User Tools

Site Tools


Lives & Writings on the Cynics


Scroll DOWN page to view all Cynics

† = No available online resources

“The nude Cynic fears no fire for his tub; if broken, he will make himself a new house to-morrow, or keep it repaired with clamps of lead.”

Juvenal, Satires (XIV.308ff)

Mythical Figures

  • Heracles : Model figure for the Cynics; Heracles' life and trials were upheld by the Cynics to be an example of good behavior by living with the best principles.
  • Momus : In Greek mythology the god of satire, mockery, censure, writers, poets; a spirit of evil-spirited blame and unfair criticism. His name is related to μομφή, meaning 'blame' or 'censure'. He is depicted in classical art as lifting a mask from his face.2)
  • Theseus : Founder-hero, like Perseus, Cadmus, or Heracles, all of whom battled and overcame foes that were identified with an archaic religious and social order.3)
  • Typhon (Typhoeus) : Considered to be the most dangerous creature in mythology, the Cynics used Typhon as an archetype for what is perverse in the order of things. Just as Zeus struck-down Typhon in mythology, the imaginary Typhon needs to be vanquished in order for people to achieve freedom. Typhon is also related to the word “typhos” which translates as “smoke”. The Cynics believed that this smoke was representative of the chaos and illusion found in everyday living and beliefs.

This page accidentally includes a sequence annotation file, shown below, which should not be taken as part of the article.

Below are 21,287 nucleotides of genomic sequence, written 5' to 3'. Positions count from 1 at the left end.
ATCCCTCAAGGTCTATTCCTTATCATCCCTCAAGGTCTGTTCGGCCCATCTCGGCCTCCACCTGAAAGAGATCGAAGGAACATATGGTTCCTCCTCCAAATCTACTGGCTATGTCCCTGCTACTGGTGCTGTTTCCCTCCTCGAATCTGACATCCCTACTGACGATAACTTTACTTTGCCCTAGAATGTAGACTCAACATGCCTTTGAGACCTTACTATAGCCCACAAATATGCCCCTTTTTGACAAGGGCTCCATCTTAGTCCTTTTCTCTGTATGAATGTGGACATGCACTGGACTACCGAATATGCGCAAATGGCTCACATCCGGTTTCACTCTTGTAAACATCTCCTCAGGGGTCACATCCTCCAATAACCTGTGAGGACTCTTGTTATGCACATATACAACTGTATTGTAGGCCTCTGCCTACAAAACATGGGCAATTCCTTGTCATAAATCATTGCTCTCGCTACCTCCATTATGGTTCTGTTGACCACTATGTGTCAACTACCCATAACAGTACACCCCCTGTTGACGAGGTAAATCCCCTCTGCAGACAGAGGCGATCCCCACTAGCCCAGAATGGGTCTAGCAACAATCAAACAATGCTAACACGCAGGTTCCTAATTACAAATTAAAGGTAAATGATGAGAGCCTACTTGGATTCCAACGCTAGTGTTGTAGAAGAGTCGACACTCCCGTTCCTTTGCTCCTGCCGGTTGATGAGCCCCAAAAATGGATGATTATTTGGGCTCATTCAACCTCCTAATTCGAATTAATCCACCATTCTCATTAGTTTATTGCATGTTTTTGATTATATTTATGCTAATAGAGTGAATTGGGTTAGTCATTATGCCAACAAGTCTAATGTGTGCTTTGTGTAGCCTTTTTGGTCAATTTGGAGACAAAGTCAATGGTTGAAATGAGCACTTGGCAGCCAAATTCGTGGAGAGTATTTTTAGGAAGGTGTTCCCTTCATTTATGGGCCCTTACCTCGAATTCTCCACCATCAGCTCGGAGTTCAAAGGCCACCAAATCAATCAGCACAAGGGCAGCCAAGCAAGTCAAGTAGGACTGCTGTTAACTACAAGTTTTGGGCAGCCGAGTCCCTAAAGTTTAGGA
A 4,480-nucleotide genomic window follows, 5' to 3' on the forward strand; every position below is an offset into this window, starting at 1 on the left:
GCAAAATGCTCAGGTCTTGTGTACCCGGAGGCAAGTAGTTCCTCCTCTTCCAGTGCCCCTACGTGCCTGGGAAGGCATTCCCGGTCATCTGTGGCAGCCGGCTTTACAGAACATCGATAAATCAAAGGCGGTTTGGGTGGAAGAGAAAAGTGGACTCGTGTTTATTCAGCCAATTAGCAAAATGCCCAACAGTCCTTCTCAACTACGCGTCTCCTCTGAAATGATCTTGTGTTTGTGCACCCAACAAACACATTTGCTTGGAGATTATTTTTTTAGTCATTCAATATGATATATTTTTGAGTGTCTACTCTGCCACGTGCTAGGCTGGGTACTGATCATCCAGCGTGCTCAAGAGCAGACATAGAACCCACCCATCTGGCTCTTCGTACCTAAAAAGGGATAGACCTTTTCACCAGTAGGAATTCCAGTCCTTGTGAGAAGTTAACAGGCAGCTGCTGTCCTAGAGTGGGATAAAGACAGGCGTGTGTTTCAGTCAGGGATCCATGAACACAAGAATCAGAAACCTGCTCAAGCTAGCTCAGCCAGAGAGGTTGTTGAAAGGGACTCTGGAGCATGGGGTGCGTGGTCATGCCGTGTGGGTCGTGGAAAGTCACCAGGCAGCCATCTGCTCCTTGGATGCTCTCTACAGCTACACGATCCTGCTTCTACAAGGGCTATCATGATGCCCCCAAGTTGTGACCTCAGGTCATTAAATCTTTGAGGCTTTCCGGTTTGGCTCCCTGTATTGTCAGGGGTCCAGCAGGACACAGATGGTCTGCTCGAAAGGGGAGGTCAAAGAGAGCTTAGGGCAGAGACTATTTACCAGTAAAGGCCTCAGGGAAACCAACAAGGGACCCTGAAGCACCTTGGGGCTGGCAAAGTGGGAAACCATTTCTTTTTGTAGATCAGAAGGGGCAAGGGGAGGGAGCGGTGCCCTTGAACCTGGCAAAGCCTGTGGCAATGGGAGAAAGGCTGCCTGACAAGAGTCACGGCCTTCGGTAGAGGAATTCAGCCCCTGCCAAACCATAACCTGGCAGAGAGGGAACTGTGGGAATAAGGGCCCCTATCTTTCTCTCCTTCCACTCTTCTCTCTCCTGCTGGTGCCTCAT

Cynic Precursors

  • Anacharsis : Scythian philosopher who travelled from his homeland on the northern shores of the Black Sea to Athens in the early 6th century BC and made a great impression as a forthright, outspoken “barbarian”, a forerunner of the Cynics, though none of his works have survived.4)
  • Heraclitus : Pre-Socratic Greek philosopher, a native of the Greek city Ephesus, Ionia, on the coast of Asia Minor. He was of distinguished parentage. Little is known about his early life and education, but he regarded himself as self-taught and a pioneer of wisdom. From the lonely life he led, and still more from the riddling nature of his philosophy and his contempt for humankind in general, he was called “The Obscure” and the “Weeping Philosopher”.5)
  • Hesiod : Hesiod's Works and Days work lays out the five Ages of Man, as well as containing advice and wisdom, prescribing a life of honest labour and attacking idleness and unjust judges (like those who decided in favour of Perses) as well as the practice of usury. It describes immortals who roam the earth watching over justice and injustice. The poem regards labor as the source of all good, in that both gods and men hate the idle, who resemble drones in a hive.6)